The NYU Journal of Legislation and Public Policy has published my article “Placing Reins on Regulations: Assessing the Proposed REINS Act” in its latest issue. The arguments I make in this piece should be familiar to readers of this blog. In the same issue, the NYUJLPP has also published “The REINS Act and the Struggle to Control Agency Rulemaking” by Professor Jonathan Siegel of the GW Law School. Professor Siegel agrees with me that the REINS Act is constitutional, but thinks it would be a bad idea. In addition, the NYUJLPP has posted a short response essay by former OIRA Adminsitrator Sally Katzen and Julian Ginos raising constitutional doubts about the proposed reform.
Eight more states have joined a lawsuit challenging the constitutionality of various provisions of the Dodd-Frank financial reform law. The states are Alabama, Georgia, Kansas, Montana, Nebraska, Ohio, Texas and West Virginia. As three states (Oklahoma, Michigan, and South Carolina) had already brought suit, this brings the total number of states involved in the suit to eleven.
“Everyone loves money. That is why they call it MONEY.” – David Mamet.
The trillion-dollar coin is a proposal to avoid the debt ceiling through a loophole in a federal statute that authorizes the U.S. Mint to coin platinum in any denomination. Platinum is reserved for commemorative issues, and the obscure statutory provision was certainly not intended by Congress to authorize the effective borrowing of a trillion dollars, but as a statutory matter, the trillion dollar coin may work.
I have not examined the matter too closely, but at least one constitutional question pops up here.
Congress is authorized to “coin money.” The proposed trillion-dollar coin is certainly a coin – but is it money? Money is created for circulation. As Justice Story put it in his Commentary on the constitution, the power to coin money is designed to “preserve a proper circulation of good coin of a known value.” Vol. 2, § 1118. That is why it is put into the convenient form of coins or bills. Specie never intended for circulation, one might argue, is simply not money.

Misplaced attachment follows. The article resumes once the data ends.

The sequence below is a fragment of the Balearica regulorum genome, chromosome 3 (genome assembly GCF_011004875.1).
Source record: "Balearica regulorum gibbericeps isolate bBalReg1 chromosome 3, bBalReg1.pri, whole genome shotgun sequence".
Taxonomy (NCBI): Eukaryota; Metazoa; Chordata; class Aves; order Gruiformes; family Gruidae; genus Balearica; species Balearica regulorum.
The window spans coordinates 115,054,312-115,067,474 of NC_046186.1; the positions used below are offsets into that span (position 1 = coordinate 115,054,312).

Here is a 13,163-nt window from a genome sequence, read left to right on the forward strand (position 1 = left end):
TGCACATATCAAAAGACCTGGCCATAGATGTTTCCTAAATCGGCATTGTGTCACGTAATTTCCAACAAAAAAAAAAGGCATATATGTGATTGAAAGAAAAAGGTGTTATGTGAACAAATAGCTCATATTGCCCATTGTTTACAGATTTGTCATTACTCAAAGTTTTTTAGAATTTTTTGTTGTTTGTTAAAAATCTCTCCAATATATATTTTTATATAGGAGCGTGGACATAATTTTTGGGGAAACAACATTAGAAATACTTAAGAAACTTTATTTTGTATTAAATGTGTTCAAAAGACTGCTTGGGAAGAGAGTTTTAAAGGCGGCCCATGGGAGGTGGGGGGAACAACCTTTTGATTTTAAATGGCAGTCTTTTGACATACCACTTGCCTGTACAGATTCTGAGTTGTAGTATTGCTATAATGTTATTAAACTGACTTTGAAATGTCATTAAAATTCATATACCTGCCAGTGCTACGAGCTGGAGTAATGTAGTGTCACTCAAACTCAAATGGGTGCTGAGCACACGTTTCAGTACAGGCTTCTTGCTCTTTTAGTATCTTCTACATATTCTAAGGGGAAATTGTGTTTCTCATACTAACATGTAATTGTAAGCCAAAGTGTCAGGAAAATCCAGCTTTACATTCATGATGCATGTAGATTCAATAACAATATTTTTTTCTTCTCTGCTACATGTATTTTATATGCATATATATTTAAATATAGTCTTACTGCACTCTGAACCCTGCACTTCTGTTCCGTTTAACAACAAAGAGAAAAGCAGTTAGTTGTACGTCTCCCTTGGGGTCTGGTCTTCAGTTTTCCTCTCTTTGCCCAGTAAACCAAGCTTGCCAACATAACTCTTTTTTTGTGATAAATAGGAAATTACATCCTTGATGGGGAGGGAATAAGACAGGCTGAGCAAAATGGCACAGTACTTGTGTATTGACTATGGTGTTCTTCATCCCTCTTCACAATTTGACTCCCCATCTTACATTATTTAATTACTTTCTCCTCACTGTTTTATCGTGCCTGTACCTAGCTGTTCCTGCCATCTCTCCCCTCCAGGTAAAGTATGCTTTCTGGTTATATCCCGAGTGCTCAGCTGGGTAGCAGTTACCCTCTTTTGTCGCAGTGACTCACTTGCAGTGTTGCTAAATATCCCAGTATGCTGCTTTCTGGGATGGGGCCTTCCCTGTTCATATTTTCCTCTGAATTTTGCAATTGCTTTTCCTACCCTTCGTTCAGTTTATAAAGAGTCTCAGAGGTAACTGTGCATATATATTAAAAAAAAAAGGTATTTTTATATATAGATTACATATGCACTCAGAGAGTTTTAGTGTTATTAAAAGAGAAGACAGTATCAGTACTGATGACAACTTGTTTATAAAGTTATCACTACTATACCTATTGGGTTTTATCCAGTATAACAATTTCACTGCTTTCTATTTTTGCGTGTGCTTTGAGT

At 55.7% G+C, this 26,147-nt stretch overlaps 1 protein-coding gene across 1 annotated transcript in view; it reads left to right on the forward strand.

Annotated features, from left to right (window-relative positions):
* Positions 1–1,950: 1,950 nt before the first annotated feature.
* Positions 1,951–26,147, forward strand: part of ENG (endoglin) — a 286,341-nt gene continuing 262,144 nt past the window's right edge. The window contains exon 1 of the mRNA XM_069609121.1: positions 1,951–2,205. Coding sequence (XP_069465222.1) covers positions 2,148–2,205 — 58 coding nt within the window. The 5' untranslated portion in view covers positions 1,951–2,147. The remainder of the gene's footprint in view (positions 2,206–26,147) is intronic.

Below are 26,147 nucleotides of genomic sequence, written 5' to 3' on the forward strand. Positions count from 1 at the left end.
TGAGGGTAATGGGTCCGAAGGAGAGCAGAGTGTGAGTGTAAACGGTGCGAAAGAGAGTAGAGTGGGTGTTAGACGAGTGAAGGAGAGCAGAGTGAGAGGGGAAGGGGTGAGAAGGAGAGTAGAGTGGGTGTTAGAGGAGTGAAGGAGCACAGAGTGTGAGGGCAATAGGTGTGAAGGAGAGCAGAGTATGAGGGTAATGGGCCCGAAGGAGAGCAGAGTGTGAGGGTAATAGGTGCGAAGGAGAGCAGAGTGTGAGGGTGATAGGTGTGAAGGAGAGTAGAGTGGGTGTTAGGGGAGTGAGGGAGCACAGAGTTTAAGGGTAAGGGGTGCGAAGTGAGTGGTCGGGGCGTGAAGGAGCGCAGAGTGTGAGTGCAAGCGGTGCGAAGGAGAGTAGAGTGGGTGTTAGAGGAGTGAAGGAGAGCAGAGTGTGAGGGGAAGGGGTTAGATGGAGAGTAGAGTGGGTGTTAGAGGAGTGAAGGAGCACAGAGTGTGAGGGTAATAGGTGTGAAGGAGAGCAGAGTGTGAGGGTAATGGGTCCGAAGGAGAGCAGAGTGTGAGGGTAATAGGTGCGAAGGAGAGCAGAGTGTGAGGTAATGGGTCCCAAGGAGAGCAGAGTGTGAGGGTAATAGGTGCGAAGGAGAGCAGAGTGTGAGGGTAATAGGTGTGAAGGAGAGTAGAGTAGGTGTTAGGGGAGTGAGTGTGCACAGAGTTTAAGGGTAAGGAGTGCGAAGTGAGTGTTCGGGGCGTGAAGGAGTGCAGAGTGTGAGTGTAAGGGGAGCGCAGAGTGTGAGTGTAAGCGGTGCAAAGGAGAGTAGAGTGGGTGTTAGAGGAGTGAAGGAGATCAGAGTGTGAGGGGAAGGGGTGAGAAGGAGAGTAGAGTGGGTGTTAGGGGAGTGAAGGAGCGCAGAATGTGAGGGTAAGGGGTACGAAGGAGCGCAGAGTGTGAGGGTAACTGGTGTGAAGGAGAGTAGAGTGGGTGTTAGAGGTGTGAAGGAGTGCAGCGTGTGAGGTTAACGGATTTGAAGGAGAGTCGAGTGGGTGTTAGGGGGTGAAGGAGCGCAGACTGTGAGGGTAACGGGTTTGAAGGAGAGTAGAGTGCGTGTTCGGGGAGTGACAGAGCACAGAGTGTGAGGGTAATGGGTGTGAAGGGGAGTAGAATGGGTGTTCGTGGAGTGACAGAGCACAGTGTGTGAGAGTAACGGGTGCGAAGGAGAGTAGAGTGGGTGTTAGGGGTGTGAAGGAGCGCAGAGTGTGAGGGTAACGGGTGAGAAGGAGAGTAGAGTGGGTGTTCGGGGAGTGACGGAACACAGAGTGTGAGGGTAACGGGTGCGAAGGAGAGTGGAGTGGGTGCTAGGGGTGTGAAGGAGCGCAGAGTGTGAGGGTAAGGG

The link between circulation and coinage has been noted by courts, though obviously nothing has been decided, at least as far as my brief inquiry revealed. Veazie Bank v. Fenno, 75 U.S. 533 (1869) (“It cannot be doubted that under the constitution the power to provide a circulation of coin is given to congress.”)
Let us turn to the dictionaries. “Money” is “metal coined for public use,” according to the 1788 edition of William Perry’s The royal standard English dictionary. This may lead to a debate about what a “public use” is, reminscent of the “general welfare” question in the Spending power. I would guess it means “use by the public,” a view supported by “Metal coined [...]
Yesterday, Judge Emmet Sullivan dismissed Common Cause’s suit attempting to have the use of the filibuster declared unconstitutional. As I explained here, this was always a futile suit. Even if one thinks the substance of the suit has merit, standing and the political quesiton doctrine are major obstacles to getting such claims heard. Sure enough, in yesterday’s decision, Judge Sullivan found that none of the plaintiffs, which included members of Congress and individuals claiming they would benefit from the passage of filibustered legislation, have standing to bring the suit. He further found that the case presents a nonjusticiable political question.